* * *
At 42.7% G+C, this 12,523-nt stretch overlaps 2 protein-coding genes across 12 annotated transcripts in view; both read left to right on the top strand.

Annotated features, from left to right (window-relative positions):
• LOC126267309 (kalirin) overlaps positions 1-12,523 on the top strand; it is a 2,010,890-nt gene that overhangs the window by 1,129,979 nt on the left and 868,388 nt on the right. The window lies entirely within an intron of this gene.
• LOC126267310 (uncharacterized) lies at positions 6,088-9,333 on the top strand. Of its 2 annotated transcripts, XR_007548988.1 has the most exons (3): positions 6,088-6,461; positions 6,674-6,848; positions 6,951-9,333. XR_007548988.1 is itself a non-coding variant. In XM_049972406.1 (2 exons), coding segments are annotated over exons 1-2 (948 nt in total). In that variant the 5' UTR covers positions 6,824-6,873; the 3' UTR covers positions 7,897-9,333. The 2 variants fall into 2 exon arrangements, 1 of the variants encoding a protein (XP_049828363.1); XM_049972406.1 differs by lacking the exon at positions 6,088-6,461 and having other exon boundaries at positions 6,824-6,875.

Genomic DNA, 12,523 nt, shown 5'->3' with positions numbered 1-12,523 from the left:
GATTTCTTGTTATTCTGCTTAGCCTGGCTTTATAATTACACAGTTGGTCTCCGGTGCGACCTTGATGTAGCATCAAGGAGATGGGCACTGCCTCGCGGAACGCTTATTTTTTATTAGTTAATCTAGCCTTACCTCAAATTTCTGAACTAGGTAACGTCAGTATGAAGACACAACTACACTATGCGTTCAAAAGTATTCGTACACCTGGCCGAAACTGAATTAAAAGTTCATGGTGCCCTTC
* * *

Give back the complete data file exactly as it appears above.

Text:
At 42.7% G+C, this 12,523-nt stretch overlaps 2 protein-coding genes across 12 annotated transcripts in view; both read left to right on the top strand.

Annotated features, from left to right (window-relative positions):
• LOC126267309 (kalirin) overlaps positions 1-12,523 on the top strand; it is a 2,010,890-nt gene that overhangs the window by 1,129,979 nt on the left and 868,388 nt on the right. The window lies entirely within an intron of this gene.
• LOC126267310 (uncharacterized) lies at positions 6,088-9,333 on the top strand. Of its 2 annotated transcripts, XR_007548988.1 has the most exons (3): positions 6,088-6,461; positions 6,674-6,848; positions 6,951-9,333. XR_007548988.1 is itself a non-coding variant. In XM_049972406.1 (2 exons), coding segments are annotated over exons 1-2 (948 nt in total). In that variant the 5' UTR covers positions 6,824-6,873; the 3' UTR covers positions 7,897-9,333. The 2 variants fall into 2 exon arrangements, 1 of the variants encoding a protein (XP_049828363.1); XM_049972406.1 differs by lacking the exon at positions 6,088-6,461 and having other exon boundaries at positions 6,824-6,875.

Genomic DNA, 12,523 nt, shown 5'->3' with positions numbered 1-12,523 from the left:
GATTTCTTGTTATTCTGCTTAGCCTGGCTTTATAATTACACAGTTGGTCTCCGGTGCGACCTTGATGTAGCATCAAGGAGATGGGCACTGCCTCGCGGAACGCTTATTTTTTATTAGTTAATCTAGCCTTACCTCAAATTTCTGAACTAGGTAACGTCAGTATGAAGACACAACTACACTATGCGTTCAAAAGTATTCGTACACCTGGCCGAAACTGAATTAAAAGTTCATGGTGCCCTTC